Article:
- The newly uncovered POP SS vulnerability takes advantage of a widespread misconception about behaviour of pop ss or mov ss instructions resulting in exceptions when the instruction immediately following is an interrupt.
- It is a privilege escalation, and as a result it assumes that the attacker has some level of control over a userland process (ring 3). The attack has the potential to upgrade their privilege level to ring 0 giving them complete control of the target system.
- By jailing the guest OS using a hypervisor which operates at a hardware-enforced layer below ring 0 on the machine, PCs protected by Bromium are immune to threats of this nature.
Today we are dissecting the pop ss or mov ss vulnerability. To understand the attack, you must first be familiar with CPU interrupts and exceptions.
CPU interrupts and exceptions
Interrupts and exceptions are used by the CPU to interrupt the currently executing program in order to handle unscheduled events such as the user pressing a key or moving the mouse. Exceptions also interrupt the currently running process, but in response to an event (usually an error) resulting from the currently executing instruction. The need for these two CPU features stems from the fact that these events are not predetermined and must be dealt with as and when they occur, rather than according to a predefined schedule.
When an interrupt or exception is triggered, it is down to the OS to decide how to handle it. There are operating system routines for each type of interrupt which can be triggered by the CPU to determine, from the current state information, how the instruction should be dealt with. The
pop ss vulnerability takes advantage of a bug in OS routines for dealing with interrupts caused by unexpected #db (debug) exceptions triggered in the kernel.
The root of the vulnerability
Under normal circumstances, CPU exceptions are triggered immediately upon retirement of the instruction that caused them. However, with
pop ss and
mov ss instructions this is deemed unsafe since they are used as part of sequence such as the following to switch stacks:
mov ss, [rax]
mov rsp, rbp
If mov ss, [rax] causes an exception, it would be handled with an invalid stack pointer since the stack segment offset has been changed but the new stack pointer has not yet been set. Consequently, the design decision was made to trigger the exception on retirement of the instruction immediately following the offending instruction to allow the stack pointer to be set correctly.
Whilst this solved the issue of exception handling with an invalid stack pointer, it had the unforeseen side effect of creating an unexpected state for the OS if the next instruction was itself an interrupt such as in the following case:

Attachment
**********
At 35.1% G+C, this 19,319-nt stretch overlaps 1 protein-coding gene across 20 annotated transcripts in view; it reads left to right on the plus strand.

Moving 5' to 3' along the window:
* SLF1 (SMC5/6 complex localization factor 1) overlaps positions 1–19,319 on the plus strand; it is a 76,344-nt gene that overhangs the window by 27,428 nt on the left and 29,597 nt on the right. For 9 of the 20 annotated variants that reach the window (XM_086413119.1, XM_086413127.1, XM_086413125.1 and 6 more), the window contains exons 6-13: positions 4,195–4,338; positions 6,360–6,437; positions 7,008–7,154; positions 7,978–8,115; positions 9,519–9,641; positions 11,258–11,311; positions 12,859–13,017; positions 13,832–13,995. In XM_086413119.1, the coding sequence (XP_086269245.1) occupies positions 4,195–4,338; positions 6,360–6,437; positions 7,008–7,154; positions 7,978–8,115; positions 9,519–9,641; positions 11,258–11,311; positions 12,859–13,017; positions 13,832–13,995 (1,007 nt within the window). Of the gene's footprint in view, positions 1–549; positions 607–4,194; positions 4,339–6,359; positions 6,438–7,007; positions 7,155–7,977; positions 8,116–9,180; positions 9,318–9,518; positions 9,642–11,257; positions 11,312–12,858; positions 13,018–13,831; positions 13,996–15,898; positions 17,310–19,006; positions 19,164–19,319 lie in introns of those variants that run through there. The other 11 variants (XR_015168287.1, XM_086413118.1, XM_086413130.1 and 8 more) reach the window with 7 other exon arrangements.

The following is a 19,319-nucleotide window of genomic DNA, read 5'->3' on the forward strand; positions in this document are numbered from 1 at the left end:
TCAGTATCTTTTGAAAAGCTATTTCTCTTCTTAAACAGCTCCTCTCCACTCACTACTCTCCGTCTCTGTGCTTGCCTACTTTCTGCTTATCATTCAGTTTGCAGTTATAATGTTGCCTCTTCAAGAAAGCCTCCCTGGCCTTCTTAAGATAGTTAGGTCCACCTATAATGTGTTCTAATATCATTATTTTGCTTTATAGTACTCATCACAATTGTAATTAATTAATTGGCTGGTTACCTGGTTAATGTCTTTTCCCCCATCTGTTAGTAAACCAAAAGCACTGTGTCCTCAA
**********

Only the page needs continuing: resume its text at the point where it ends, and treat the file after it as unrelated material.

mov ss, [rax]
In this scenario, due to the context switch caused by int 0x1 which is executed before the exception handler, the handler will be triggered from ring 0 despite being caused by ring 3 code. Since OS developers have been operating under the assumption that ring 0 code exclusively will be responsible for exceptions triggered within the kernel, this causes them to potentially mishandle this edge case whereby an exception is triggered from within the kernel by a userland process.
The paper published describes one way in which the attacker can use this scenario to manipulate kernel memory in unintended ways by tricking the kernel into operating on userland data structures when handling the exception. In the kernel, the gs segment register is used as a pointer to various kernel related data structures. Following a system call, the kernel calls swapgs to set the gs register to the kernel specific value, and, upon exit from the kernel, swapgs is called again to return it to its original userland value. However, in our case, an exception was triggered before swapgs could be executed by the kernel so it is still using a user defined gs value upon triggering the exception from ring 0.
In handling the interrupt, vulnerable OSs determine whether swapgs needs to be called based on the location which the interrupt was fired from. If the exception was triggered from the kernel, the OS makes the (incorrect) assumption that, swapgs has already been called when context was first switched to the kernel, so it attempts to handle it without executing this instruction first. As a result the exception is handled using a user defined gs register value creating the opportunity to corrupt kernel memory in a manner which allows for arbitrary code execution.
Bromium VMs are immune to escape using this kind of attack since user memory along with kernel memory is jailed within the hypervisor and specific to each instance. As a result, nothing is gained even when an attacker gains complete control of the kernel within a VM – there is no sensitive information to steal and no way for an attacker to propagate or persist.
There are certain kinds of hypervisors that are potentially vulnerable to this attack including Xen legacy PV VMs. This is because the architecture runs the hypervisor at ring 0, whilst the kernel and userspace both operate as ring 3 processes communicating with one another via the hypervisor. As a result, if the hypervisor mishandles an exception, this allows for the attacker to obtain ring 0 on the physical machine effectively escaping the VM.
The Bromium hypervisor is protected from this threat since it operates at a hardware-enforced layer which sits behind ring 0 for all the VMs on a system.
Learn more about the Bromium Secure Platform.